Wouldn’t it be nice if we could just snap our fingers and be happier?
It may not be quite that easy, but finding out how to be happy is something that’s definitely within our reach. In fact, research has shown that only 10% of our happiness is at all related to our circumstances and what’s going on in our lives. So if you want to be happy, you don’t really have any other path besides creating it for yourself.
Sounds nice, doesn’t it? But what does that really look like?
In both Judaism and positive psychology, the key to happiness lies in knowing that your happiness is a choice.
That’s because true happiness, a deep and lasting sense of wellbeing, is something that we create through gradually changing our perspective on what’s going on in our life. We create our own realities by deciding how to interpret events going on around us, and by choosing what to focus on.
Ever drive to work and hardly remember getting there?
I’ve done it. And when I’m on that level of autopilot, there’s a whole lot that exists in the physical space I’m passing through that doesn’t exist at all for me. Because I didn’t choose to focus on it, it’s not part of my reality.
So what happens if instead of naturally focusing on the negative, on the lacking, on the stress… we choose to focus on gratitude, on the things that are going well, and the little joys that we sometimes pass by?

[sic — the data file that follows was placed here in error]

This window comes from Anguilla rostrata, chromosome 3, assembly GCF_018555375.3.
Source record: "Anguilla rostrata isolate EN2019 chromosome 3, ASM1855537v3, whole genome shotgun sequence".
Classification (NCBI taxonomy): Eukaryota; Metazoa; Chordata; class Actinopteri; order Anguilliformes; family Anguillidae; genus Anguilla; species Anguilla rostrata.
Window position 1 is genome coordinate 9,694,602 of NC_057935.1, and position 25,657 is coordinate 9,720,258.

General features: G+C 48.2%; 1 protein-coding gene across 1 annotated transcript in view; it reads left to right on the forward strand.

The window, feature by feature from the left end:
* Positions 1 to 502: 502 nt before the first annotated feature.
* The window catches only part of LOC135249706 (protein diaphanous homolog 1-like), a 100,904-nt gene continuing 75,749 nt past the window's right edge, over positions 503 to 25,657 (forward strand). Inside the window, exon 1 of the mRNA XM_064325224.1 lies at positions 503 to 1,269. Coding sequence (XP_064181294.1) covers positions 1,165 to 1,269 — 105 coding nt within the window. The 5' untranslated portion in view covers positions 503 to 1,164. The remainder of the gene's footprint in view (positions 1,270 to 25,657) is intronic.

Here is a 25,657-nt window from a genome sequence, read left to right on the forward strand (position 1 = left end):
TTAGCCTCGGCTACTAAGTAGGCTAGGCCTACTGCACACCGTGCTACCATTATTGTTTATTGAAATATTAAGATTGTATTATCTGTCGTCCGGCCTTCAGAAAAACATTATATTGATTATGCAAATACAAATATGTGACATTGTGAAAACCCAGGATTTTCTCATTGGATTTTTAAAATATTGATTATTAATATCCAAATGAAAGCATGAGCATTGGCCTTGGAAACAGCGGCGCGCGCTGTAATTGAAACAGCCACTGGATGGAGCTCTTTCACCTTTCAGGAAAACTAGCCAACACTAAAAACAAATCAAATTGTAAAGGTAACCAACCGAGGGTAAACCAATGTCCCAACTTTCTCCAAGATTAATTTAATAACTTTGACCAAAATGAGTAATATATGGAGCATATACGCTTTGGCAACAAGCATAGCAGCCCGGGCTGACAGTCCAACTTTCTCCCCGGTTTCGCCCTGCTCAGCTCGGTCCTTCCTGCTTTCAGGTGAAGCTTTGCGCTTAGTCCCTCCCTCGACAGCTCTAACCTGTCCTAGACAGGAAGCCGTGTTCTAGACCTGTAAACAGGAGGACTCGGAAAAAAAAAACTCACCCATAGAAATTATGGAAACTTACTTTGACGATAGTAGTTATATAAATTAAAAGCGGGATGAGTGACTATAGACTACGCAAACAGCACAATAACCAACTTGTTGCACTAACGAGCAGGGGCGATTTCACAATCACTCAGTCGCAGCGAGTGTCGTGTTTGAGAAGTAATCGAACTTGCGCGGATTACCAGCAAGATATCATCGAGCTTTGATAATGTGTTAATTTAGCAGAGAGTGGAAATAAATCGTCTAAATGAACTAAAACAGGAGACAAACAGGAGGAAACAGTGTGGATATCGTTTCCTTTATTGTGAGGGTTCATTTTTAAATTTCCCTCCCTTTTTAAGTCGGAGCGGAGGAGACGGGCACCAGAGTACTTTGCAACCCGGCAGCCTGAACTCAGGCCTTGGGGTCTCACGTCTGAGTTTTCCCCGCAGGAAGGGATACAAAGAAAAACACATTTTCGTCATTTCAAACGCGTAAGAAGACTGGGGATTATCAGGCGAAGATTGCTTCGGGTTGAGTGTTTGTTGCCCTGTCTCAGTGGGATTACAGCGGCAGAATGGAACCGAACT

A whole lot happens. A whole lot of happiness.
That’s why, when he was elected to be president of the American Psychological Association in 1998, Dr. Martin Seligman of the University of Pennsylvania called the field of psychology “literally half-baked.” He knew that science had become really great at finding what’s wrong, finding why it’s wrong, finding out all of the bad things that the wrong thing is causing… And he knew that science had never really committed to also studying what works.
When the field of psychology took a turn for the more positive during his tenure, they were catching up to a long-standing tradition in Chassidic philosophy to focus on joy, happiness, love of a fellow, and overall positivity. In other words: simcha, the Jewish state of wellbeing.
It’s a basic tenet of Judaism to “Ivdu et Hashem b’Simcha” (serve G-d with joy), one that has been passed down as an ideal way of living life since King David first wrote those words. And Chassidism takes that one step further by discussing our ability to push away negative thoughts “with both hands” and only dwell on thoughts that actually help us and move us forward.
But in my experience, it can definitely be a case of “easier said than done.”
That’s why discovering positive psychology has made such a huge impact on my life. Finding empirically researched tools that are proven to increase feelings of simcha in under 5 minutes a day? Yeah, sign me up.
If you’re ready to learn more about what simcha really is, and how to be happier in 5 minutes a day or less, I’ve pulled together some of the latest research in the field of positive psychology and meshed it with the wisdom of the Jewish sages. The result is a “Six Pillars of Simcha” workbook that I think you’ll love.